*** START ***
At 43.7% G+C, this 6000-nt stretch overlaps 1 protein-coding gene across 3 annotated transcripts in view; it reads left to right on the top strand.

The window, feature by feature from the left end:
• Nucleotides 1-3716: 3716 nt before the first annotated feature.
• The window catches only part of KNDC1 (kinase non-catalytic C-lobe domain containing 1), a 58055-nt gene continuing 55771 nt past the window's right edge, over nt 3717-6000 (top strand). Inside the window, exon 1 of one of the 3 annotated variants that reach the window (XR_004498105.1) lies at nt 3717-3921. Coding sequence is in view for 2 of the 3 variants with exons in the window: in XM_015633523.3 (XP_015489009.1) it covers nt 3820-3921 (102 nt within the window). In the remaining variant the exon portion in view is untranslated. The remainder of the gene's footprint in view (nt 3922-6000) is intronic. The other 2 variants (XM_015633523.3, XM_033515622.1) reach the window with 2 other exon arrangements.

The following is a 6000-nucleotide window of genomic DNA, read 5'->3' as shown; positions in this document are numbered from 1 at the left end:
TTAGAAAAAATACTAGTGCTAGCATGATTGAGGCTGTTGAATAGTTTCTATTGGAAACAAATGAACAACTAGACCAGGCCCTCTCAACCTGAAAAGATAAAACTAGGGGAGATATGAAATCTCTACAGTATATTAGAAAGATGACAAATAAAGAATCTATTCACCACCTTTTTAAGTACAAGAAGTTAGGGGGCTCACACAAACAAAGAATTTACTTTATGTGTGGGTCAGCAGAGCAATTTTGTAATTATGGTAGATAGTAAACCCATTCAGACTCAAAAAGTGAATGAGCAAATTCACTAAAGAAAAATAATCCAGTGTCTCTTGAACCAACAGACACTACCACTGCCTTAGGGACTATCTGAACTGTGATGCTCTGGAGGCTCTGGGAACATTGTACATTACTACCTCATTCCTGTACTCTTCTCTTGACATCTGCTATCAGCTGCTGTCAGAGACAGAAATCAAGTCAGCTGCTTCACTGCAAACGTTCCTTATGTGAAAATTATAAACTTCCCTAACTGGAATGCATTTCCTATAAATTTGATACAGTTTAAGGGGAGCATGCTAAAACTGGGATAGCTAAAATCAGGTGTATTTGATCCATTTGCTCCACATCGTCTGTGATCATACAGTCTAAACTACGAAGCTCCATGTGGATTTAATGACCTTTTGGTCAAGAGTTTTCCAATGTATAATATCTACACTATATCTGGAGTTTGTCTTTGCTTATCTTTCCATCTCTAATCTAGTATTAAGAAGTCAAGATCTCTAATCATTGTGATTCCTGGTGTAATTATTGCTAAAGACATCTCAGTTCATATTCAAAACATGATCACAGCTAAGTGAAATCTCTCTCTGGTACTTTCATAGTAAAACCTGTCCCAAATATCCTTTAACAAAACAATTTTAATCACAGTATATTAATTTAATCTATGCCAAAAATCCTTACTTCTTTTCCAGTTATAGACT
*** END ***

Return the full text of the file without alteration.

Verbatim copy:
At 43.7% G+C, this 6000-nt stretch overlaps 1 protein-coding gene across 3 annotated transcripts in view; it reads left to right on the top strand.

The window, feature by feature from the left end:
• Nucleotides 1-3716: 3716 nt before the first annotated feature.
• The window catches only part of KNDC1 (kinase non-catalytic C-lobe domain containing 1), a 58055-nt gene continuing 55771 nt past the window's right edge, over nt 3717-6000 (top strand). Inside the window, exon 1 of one of the 3 annotated variants that reach the window (XR_004498105.1) lies at nt 3717-3921. Coding sequence is in view for 2 of the 3 variants with exons in the window: in XM_015633523.3 (XP_015489009.1) it covers nt 3820-3921 (102 nt within the window). In the remaining variant the exon portion in view is untranslated. The remainder of the gene's footprint in view (nt 3922-6000) is intronic. The other 2 variants (XM_015633523.3, XM_033515622.1) reach the window with 2 other exon arrangements.

The following is a 6000-nucleotide window of genomic DNA, read 5'->3' as shown; positions in this document are numbered from 1 at the left end:
TTAGAAAAAATACTAGTGCTAGCATGATTGAGGCTGTTGAATAGTTTCTATTGGAAACAAATGAACAACTAGACCAGGCCCTCTCAACCTGAAAAGATAAAACTAGGGGAGATATGAAATCTCTACAGTATATTAGAAAGATGACAAATAAAGAATCTATTCACCACCTTTTTAAGTACAAGAAGTTAGGGGGCTCACACAAACAAAGAATTTACTTTATGTGTGGGTCAGCAGAGCAATTTTGTAATTATGGTAGATAGTAAACCCATTCAGACTCAAAAAGTGAATGAGCAAATTCACTAAAGAAAAATAATCCAGTGTCTCTTGAACCAACAGACACTACCACTGCCTTAGGGACTATCTGAACTGTGATGCTCTGGAGGCTCTGGGAACATTGTACATTACTACCTCATTCCTGTACTCTTCTCTTGACATCTGCTATCAGCTGCTGTCAGAGACAGAAATCAAGTCAGCTGCTTCACTGCAAACGTTCCTTATGTGAAAATTATAAACTTCCCTAACTGGAATGCATTTCCTATAAATTTGATACAGTTTAAGGGGAGCATGCTAAAACTGGGATAGCTAAAATCAGGTGTATTTGATCCATTTGCTCCACATCGTCTGTGATCATACAGTCTAAACTACGAAGCTCCATGTGGATTTAATGACCTTTTGGTCAAGAGTTTTCCAATGTATAATATCTACACTATATCTGGAGTTTGTCTTTGCTTATCTTTCCATCTCTAATCTAGTATTAAGAAGTCAAGATCTCTAATCATTGTGATTCCTGGTGTAATTATTGCTAAAGACATCTCAGTTCATATTCAAAACATGATCACAGCTAAGTGAAATCTCTCTCTGGTACTTTCATAGTAAAACCTGTCCCAAATATCCTTTAACAAAACAATTTTAATCACAGTATATTAATTTAATCTATGCCAAAAATCCTTACTTCTTTTCCAGTTATAGACT